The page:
Several other chapters survey a number of other major food groups and topics, including fish, cheese, wine, the relationship between poor and rich food cultures, cutlery, and taste. In Chapter 7 ("The Ambiguous Position of Fish"), the reader learns that whereas meat was held in high regard, fish was initially associated with poverty, sacrifice, and penance. However, in monastic cuisine it eventually became a substitute for meat, and since it was difficult to find, preserve, and transport fish, it emerged eventually in the Middle Ages as a "luxury product" (75). Initially, medieval intellectuals identified cheese with fermentation, corruption, and decay (Chapter 8: "From Milk to Cheeses"). It was a poor person's food. However, over time, it experienced an image reversal as monasteries accepted it increasingly as a substitute for meat. Wine (Chapter 12: "The Civilization of Wine"), as Montanari deftly describes, had a very complicated history in the Middle Ages. Linked to the Mediterranean diet and to the legacy of Greco-Roman civilization, wine first went north with the Romans and then later spread throughout Europe with Christianity. Eventually, even in northern Europe it edged out beer in terms of prestige. Like bread, it was at the top of the food hierarchy and therefore accepted by church leaders as suitable for the Eucharist. In Chapter 13 ("Rich Food, Poor Food"), the author argues for a "continuous interchange" (150) between popular and elite food cultures. Humble food could be "ennobled" with spices, and in some cases elites embraced peasant specialties like agliata, a garlic sauce, and polenta. Regarding the history of cutlery, one of the most interesting chapters of the book is Chapter 17 ("The Fork and the Hands"). Montanari argues here that the fork probably appeared first in Italy in the later Middle Ages to make it easier to eat pasta. For most of the medieval period, however, Europeans relied on their hands (three fingers) and a spoon (for porridges, gruel, and so on). There were two turning points in the history of cutlery: the twelfth and thirteenth century (the emergence of the fork and the loss of being able to "feel" the food) and the eighteenth and nineteenth centuries (courses now presented in sequence, the introduction of flatware, and the ending of a medieval culture of portioning that emphasized hierarchical difference). The concluding chapter (Chapter 18: "The Taste of Knowledge") is certainly the most complicated and philosophical of the eighteen essays. Montanari argues here that the sixteenth and seventeenth centuries marked a decisive transformation in the history of taste, dividing the modern from the medieval world. In the Middle Ages intellectuals argued that taste, based essentially on the eight flavors identified by Aristotle, was immutable and "the prime means of knowing the world" (207). In contrast, after the sixteenth and seventeenth centuries, there prevailed the notion that taste was cultivated and acquired (not immutable), dependent "on the ability (aided perhaps by instinct) to learn" (210). There followed, according to the author, a vigorous attempt on the part of elite thinkers to "deny knowledge to those not socially worthy" (210) so that they could not develop the kinds of taste associated with their social superiors. Montanari does not mention this, but "taste" in the seventeenth century therefore seems to have served the same function for the elite as "chivalry" did in the twelfth: in elite culture, it separated the aristocracy from everyone else.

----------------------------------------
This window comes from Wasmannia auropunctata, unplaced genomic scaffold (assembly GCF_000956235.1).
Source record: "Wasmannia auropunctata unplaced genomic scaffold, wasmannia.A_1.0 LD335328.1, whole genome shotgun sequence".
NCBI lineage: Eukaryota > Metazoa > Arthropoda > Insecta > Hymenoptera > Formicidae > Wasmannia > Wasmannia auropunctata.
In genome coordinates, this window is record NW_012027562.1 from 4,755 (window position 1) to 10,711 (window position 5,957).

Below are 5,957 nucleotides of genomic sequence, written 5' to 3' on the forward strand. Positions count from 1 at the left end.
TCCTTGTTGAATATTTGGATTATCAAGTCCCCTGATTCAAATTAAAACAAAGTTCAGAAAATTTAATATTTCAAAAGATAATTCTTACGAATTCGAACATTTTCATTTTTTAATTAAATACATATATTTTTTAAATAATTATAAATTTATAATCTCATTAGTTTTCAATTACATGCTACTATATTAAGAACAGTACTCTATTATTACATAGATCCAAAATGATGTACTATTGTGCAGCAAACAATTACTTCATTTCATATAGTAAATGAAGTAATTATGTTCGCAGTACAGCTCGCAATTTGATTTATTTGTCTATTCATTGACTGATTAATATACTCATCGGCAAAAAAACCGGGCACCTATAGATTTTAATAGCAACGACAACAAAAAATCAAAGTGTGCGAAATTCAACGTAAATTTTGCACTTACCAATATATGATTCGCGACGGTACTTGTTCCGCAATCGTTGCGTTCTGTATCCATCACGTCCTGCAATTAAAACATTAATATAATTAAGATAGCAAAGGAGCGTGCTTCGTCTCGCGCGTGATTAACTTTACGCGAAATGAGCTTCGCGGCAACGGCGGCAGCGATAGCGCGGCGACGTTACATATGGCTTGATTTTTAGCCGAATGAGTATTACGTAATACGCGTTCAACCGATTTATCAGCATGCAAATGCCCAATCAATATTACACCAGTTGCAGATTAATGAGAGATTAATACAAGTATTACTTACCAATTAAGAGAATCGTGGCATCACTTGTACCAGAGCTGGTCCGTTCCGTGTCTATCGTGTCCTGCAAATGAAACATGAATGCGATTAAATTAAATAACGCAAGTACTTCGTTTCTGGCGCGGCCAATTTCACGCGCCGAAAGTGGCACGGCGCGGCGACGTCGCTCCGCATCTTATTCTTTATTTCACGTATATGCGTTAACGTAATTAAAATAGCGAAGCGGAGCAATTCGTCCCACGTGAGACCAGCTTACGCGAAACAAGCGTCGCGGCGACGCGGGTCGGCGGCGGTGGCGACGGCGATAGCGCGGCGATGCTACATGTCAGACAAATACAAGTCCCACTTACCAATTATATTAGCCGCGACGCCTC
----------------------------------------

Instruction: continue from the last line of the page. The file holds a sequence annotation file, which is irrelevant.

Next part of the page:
Full of penetrating insights and profound knowledge, this is a book that only someone who has been working with this material for many decades could have written. Both the author and the translator are to be congratulated for the clarity and the quality of the text. A number of additional observations are worthy of mention. Readers will know from the Introduction that this is primarily a cultural and social history of food in the Middle Ages, so there is little here regarding economic or political history. Montanari's argument that we should think of food as we do language underscores his intellectual debt to postmodern theory, but he is also very careful to ground his analyses in social reality and to focus as historians do on the contrast between continuity and change. The author draws on his strengths as an early medieval historian, so there are also far fewer examples from after c. 1100 than before. Because this is a collection of texts written at different times on different occasions, some repetition is inevitable (for example, the monastic alimentary culture comes up several times in several chapters). Errors are however few: "fourth century" on page 49 should be "fourteenth century," and the assertion that olive oil was not exported to the north in the Middle Ages (94) seems contradicted by evidence presented on the following page (95). The essays must have originated in unpublished lectures or talks, as there is no information in the book about whether or not they were previously published. Montanari clearly does not intend this book to serve as a comprehensive overview of the history of food in the Middle Ages. However, it does seem odd (especially in the passages devoted to the monastic diet) that the text has not apparently taken into account Caroline Bynum's work on food and female spirituality. Finally, some of the terminology used may raise some eyebrows. Chapter 13 classifies types of food according to class and argues that there was more co-mingling than division, but this historian wonders if a more useful (or additional) conceptual framework of analysis is "rural" and "urban." In addition, the use of the word "system" to describe alimentary culture (26, 40) seems overly mechanical, as the evidence presented here portrays the evolution of a food culture that was anything other than "systematic." In summary, this is a marvelous book, written by the major specialist in the field. Medievalists in all fields will find much benefit from it.